Beatbuddy: Tale of the Guardians is a musically-influenced visual splendour that puts the player in an underwater world filled with musical cues and smooth art designs. Upon first playing the game at PAX Aus back in July I was excited for what this game may involve, as it featured beautiful visuals, interesting challenges and incredibly catchy tunes. One of the first things players will notice is that listening to the soundtrack is key to succeeding in Beatbuddy, as enemies and traps follow the rhythmic pattern of the music. Even characters’ names are reminiscent of musical terminology. However, for all of the aspects of the aesthetics that captivates the player’s attention, unfortunately the stage design eventually becomes a bit stale and lengthy that getting towards the end will often feel like a chore.
The gameplay of Beatbuddy: Tale of the Guardians feels smooth and responsive, with puzzles being time-based with the soundtrack. Even the titular hero of the game has a nice fluid responsiveness that makes traversal a breeze. Players are able to melee objects and certain enemies to overcome them, and early in the game will gain gain access to an underwater vehicle called the Bubblebuggy that bops along to the beat of the music. The Bubblebugy will also later acquire a gun upgrade that gives the player a ranged attack. Beatbuddy plays like a music-action game, in that almost every action is rhythmical.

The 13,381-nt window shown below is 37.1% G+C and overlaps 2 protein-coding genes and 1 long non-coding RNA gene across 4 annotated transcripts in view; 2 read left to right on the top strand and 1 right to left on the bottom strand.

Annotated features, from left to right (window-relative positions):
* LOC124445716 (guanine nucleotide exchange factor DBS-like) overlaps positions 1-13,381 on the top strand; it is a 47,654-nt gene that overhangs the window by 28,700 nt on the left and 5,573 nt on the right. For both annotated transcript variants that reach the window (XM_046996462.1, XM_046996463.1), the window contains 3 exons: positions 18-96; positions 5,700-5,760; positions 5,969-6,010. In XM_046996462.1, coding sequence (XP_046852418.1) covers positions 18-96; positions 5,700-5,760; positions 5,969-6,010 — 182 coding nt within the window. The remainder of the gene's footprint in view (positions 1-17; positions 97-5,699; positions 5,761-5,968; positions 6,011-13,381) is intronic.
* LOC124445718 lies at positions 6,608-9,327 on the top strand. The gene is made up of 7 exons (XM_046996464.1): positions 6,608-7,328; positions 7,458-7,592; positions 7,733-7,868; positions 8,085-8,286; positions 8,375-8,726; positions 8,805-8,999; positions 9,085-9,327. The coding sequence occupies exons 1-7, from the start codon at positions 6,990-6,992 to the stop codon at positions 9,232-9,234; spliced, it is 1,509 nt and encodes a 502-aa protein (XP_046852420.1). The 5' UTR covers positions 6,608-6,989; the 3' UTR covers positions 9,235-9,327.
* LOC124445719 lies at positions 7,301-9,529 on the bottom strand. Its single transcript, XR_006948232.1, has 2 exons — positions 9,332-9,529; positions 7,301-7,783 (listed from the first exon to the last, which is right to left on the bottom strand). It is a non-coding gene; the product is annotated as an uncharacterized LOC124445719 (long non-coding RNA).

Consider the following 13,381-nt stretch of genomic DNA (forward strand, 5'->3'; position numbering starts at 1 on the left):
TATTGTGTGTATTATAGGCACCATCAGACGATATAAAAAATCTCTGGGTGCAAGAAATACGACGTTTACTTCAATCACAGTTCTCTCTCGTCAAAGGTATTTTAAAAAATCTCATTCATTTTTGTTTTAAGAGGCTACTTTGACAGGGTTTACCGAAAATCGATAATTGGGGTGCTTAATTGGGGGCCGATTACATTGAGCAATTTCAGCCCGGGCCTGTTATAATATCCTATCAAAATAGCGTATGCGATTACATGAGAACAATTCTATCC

In terms of narrative, the plot is quite simple. Someone is threatening the underwater world of Symphonia, and Beatbuddy is awakened by a goddess named Melody, for the purpose of helping her find her sister Harmony and putting an end who threatens the peace of Symphonia. Along the way you’ll meet other characters who thicken out the story slightly, but ultimately it’s the visual and aural aesthetics that will remain in people’s minds.
As mentioned earlier, the downside to playing Beatbuddy is that after a couple of stages the length of each stage starts to really become prominent. While each stage features a completely new accompaniment that sets the tone, there isn’t much about the level design that helps to change up the dynamic of the gameplay. Eventually the stages either come down to some degree of put-this-thing-here or quickly-get-yourself-there. And though there are checkpoints that autosave and give the player somewhere to respawn from upon dying, often enough I found myself getting stumped by an obstacle that felt like it was there just to slow me down, rather than have me interact with the game in an enjoyable way. Each stage took me anywhere between 40-50 minutes to complete, which a portion of those times had me just going around in circles trying to find a way to progress.
With all that said, the game’s presentation runs wonderfully, and encapsulates the feel of what a musical underwater world might be like. This concept married with a similar Sound Shapes style of progression through a level have an effect on the soundtrack by layering each track as you go, Beatbuddy does well to hook you in to a genre mash-up that needs games like this. The only down-side is that you may struggle with finding the motivation to complete the game’s stages in single sittings.